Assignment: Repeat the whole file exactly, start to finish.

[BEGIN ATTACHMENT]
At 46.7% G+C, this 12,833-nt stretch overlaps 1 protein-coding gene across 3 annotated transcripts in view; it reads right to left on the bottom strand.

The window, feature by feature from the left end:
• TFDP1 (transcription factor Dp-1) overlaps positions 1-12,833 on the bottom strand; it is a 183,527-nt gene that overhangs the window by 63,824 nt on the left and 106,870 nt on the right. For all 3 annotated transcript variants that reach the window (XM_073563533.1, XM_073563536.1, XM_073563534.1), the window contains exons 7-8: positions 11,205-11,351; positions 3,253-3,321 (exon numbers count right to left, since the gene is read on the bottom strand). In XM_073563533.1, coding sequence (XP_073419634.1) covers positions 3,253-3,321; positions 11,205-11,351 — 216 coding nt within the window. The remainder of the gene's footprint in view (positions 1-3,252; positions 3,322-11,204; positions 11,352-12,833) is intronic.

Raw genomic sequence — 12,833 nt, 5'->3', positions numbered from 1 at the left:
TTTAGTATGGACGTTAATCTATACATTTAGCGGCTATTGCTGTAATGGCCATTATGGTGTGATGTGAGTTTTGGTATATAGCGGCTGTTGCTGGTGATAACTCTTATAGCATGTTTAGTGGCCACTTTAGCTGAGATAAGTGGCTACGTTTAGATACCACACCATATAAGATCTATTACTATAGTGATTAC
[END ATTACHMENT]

At 46.7% G+C, this 12,833-nt stretch overlaps 1 protein-coding gene across 3 annotated transcripts in view; it reads right to left on the bottom strand.

The window, feature by feature from the left end:
• TFDP1 (transcription factor Dp-1) overlaps positions 1-12,833 on the bottom strand; it is a 183,527-nt gene that overhangs the window by 63,824 nt on the left and 106,870 nt on the right. For all 3 annotated transcript variants that reach the window (XM_073563533.1, XM_073563536.1, XM_073563534.1), the window contains exons 7-8: positions 11,205-11,351; positions 3,253-3,321 (exon numbers count right to left, since the gene is read on the bottom strand). In XM_073563533.1, coding sequence (XP_073419634.1) covers positions 3,253-3,321; positions 11,205-11,351 — 216 coding nt within the window. The remainder of the gene's footprint in view (positions 1-3,252; positions 3,322-11,204; positions 11,352-12,833) is intronic.

Raw genomic sequence — 12,833 nt, 5'->3', positions numbered from 1 at the left:
TTTAGTATGGACGTTAATCTATACATTTAGCGGCTATTGCTGTAATGGCCATTATGGTGTGATGTGAGTTTTGGTATATAGCGGCTGTTGCTGGTGATAACTCTTATAGCATGTTTAGTGGCCACTTTAGCTGAGATAAGTGGCTACGTTTAGATACCACACCATATAAGATCTATTACTATAGTGATTAC